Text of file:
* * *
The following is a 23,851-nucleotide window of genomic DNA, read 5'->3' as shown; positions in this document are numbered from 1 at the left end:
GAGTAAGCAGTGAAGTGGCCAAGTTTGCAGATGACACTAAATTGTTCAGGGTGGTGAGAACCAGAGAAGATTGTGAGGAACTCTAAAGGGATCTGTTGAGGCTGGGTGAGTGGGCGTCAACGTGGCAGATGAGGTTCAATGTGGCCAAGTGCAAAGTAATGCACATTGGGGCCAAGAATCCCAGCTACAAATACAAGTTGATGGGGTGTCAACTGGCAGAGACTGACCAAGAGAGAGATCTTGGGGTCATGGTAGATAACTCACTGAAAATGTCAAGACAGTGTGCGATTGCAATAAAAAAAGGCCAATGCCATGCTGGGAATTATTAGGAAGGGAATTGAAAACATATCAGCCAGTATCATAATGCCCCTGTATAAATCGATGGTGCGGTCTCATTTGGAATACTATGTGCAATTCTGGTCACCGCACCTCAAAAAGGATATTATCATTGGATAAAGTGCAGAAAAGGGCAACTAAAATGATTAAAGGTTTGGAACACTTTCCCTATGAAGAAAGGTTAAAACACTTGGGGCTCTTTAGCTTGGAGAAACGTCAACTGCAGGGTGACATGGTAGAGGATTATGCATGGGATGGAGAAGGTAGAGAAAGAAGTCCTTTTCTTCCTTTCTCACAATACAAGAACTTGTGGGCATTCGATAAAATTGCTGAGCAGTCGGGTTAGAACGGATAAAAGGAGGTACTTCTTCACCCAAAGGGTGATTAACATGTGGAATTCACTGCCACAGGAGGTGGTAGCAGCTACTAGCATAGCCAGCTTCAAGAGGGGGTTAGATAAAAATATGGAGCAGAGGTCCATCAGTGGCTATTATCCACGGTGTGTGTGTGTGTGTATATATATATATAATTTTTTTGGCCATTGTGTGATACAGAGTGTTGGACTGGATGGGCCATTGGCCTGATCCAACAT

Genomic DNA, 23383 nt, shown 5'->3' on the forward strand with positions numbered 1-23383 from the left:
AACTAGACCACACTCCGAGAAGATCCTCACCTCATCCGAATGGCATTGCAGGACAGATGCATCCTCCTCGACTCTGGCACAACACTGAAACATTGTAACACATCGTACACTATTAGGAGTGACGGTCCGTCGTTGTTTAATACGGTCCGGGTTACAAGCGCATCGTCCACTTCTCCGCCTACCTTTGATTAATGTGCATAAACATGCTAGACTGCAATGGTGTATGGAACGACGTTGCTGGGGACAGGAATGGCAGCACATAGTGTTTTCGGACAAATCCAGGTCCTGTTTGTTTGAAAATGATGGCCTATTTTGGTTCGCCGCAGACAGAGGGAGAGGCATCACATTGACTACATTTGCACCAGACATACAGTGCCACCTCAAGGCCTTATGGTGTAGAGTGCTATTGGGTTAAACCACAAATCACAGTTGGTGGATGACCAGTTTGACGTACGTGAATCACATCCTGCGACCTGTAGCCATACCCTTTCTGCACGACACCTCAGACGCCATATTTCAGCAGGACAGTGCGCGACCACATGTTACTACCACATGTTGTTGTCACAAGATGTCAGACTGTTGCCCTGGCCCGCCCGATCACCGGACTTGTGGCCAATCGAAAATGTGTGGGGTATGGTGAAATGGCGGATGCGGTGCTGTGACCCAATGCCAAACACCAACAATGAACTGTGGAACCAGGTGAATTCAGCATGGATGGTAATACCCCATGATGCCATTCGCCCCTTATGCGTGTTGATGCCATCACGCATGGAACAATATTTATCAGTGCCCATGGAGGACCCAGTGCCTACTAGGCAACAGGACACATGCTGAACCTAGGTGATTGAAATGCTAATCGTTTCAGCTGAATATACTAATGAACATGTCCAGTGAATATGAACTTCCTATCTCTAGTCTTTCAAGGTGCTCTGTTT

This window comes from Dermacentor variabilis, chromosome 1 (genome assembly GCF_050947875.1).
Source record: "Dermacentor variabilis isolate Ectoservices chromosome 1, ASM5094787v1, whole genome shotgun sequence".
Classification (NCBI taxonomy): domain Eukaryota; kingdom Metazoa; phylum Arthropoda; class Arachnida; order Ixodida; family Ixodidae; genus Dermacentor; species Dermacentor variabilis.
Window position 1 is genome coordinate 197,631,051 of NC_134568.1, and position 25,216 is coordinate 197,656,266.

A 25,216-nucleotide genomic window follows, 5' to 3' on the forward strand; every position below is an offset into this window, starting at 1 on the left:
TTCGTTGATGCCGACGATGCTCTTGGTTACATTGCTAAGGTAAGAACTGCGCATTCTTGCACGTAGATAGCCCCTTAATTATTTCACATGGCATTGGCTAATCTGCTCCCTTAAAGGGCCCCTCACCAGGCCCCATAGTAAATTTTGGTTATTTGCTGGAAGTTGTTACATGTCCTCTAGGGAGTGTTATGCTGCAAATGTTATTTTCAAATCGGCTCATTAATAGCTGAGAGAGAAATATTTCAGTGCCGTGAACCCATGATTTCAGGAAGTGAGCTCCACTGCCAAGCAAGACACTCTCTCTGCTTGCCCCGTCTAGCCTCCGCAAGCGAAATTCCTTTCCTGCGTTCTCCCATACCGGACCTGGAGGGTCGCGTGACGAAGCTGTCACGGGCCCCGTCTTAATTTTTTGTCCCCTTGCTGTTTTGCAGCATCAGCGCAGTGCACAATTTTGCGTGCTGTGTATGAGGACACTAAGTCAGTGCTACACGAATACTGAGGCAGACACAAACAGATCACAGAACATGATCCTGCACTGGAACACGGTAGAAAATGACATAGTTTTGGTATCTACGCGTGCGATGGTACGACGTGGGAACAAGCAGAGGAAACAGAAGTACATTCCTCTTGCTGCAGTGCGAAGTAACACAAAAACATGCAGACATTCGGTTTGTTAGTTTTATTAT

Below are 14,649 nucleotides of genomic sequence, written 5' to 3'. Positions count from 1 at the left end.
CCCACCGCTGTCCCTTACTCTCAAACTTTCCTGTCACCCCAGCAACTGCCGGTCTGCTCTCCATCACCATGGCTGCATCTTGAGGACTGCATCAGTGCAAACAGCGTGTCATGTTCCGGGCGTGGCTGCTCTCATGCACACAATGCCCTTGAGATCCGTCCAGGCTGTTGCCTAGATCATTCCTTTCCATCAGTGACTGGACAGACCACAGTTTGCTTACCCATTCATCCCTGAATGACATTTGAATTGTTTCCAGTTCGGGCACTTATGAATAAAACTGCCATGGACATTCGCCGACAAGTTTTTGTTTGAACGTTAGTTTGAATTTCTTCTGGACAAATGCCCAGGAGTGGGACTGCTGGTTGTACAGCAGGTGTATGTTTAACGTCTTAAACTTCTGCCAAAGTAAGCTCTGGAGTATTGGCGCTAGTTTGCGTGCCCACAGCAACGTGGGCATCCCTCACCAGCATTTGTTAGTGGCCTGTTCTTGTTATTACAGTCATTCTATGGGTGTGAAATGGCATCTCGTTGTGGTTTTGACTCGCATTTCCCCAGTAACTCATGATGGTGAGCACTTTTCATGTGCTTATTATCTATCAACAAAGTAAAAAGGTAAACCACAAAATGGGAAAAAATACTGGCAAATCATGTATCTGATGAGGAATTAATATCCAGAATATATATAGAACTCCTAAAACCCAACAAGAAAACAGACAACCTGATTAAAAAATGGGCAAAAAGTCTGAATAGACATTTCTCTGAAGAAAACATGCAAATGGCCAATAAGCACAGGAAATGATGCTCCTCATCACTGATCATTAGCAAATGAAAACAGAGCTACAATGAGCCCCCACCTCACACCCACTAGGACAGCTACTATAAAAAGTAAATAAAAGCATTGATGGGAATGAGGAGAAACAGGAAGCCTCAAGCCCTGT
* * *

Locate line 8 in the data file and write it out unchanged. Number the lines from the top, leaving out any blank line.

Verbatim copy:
Window position 1 is genome coordinate 197,631,051 of NC_134568.1, and position 25,216 is coordinate 197,656,266.